Each student has their own building plot.  Visiting other students by invitation is OK, but you may not pick up, mine, or otherwise alter anything in another student’s plot.  Only turtles may build.

There is not a teleporter for every intersection of four building plots:  you may need to walk a “block” to your plot.

A supply depot has dispensers where you may obtain turtles, remotes, picks, and various materials for building your house.

Presentation and videos:

Building a wall in Minecraft

Direct links to YouTube videos for house building programs:

Plain Wall

Wall with a Door

Complete program includes discussion of running a program from another program, and a technique for switching inventory slots when you run out of blocks.  This has everything you need to write a program that meets expectations.

Yet another video, this one showing an alternate approach where the program builds the house as a 3d printer would:  layer by layer.  It initially builds the house all in one material and then removes openings for the door and window prior to placing them at the end.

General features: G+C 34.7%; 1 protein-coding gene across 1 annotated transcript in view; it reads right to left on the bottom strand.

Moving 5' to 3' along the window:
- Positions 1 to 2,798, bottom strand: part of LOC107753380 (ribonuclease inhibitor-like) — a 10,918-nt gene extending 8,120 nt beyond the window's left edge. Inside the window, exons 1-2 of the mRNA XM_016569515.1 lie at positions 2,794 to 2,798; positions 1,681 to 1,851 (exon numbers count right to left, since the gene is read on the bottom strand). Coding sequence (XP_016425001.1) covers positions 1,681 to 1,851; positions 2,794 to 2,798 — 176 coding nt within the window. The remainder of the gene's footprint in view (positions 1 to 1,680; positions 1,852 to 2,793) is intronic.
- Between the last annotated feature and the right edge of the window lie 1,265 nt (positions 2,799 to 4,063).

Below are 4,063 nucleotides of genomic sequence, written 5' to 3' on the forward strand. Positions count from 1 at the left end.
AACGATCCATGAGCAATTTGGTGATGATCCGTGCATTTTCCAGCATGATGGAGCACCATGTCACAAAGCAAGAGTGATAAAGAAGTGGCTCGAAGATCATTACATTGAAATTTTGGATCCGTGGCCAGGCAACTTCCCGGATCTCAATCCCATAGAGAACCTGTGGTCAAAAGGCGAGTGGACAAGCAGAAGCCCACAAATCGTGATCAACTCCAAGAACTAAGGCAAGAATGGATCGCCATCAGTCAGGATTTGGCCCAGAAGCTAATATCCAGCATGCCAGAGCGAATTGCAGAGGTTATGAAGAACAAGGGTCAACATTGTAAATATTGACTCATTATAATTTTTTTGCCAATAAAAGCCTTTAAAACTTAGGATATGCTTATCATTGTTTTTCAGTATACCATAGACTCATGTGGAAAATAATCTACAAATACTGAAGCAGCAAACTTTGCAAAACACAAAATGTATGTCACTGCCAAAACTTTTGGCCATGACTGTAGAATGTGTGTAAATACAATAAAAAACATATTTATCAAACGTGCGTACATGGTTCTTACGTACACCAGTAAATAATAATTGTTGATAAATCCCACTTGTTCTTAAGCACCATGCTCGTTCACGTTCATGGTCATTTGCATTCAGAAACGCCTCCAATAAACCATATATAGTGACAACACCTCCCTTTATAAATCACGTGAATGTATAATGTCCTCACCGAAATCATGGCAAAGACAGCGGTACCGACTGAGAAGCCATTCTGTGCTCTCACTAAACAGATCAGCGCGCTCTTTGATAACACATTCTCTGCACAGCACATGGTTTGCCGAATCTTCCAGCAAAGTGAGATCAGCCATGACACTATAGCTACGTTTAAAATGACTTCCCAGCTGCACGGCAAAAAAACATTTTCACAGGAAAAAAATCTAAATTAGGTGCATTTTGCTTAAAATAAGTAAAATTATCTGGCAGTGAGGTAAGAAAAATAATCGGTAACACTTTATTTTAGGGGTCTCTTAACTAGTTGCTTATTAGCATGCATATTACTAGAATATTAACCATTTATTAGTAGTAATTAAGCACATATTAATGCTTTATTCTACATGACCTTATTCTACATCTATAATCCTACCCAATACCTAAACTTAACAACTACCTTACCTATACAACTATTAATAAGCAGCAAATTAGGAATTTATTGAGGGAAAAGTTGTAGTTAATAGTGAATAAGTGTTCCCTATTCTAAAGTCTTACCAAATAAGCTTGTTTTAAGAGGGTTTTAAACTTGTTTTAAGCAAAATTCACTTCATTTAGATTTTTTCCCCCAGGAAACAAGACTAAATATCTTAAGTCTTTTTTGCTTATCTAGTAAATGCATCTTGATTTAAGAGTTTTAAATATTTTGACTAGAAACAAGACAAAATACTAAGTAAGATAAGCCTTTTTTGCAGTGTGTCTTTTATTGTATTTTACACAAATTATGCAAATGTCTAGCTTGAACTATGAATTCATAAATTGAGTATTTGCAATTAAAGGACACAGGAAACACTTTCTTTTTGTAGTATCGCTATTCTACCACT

Minimum requirements:
  1. Your house must be built in one run of your program.  The program must run from beginning to end without manual intervention or remote control of the turtle.
  2. Your house must have a minimum of four walls.
  3. Your house must have a minimum of one door and one window.  The window is made using glass blocks.
  4. Your house must have a roof.
  5. Your house must have a minimum total volume of 125 cubic blocks, including the walls and roof.  For example, either a 5x5x5 house or a 6x4x6 house would qualify.  Note, this is a change from the original requirement of at least 1,000 cubic blocks.
  6. The space within your four walls and roof must be fully enclosed.  No open or missing blocks.

If you are missing any of the above minimum requirements, expect your assignment to be graded as either I for Incomplete or P for Progressing.  All minimum requirements must be satisfied to achieve a M for Meets Expectations.

Working as a Group

The only provision for working as a group is that you may coordinate the design of your house such that it fits an overall theme, or can be built adjacent to others’ “houses” to form a larger structure.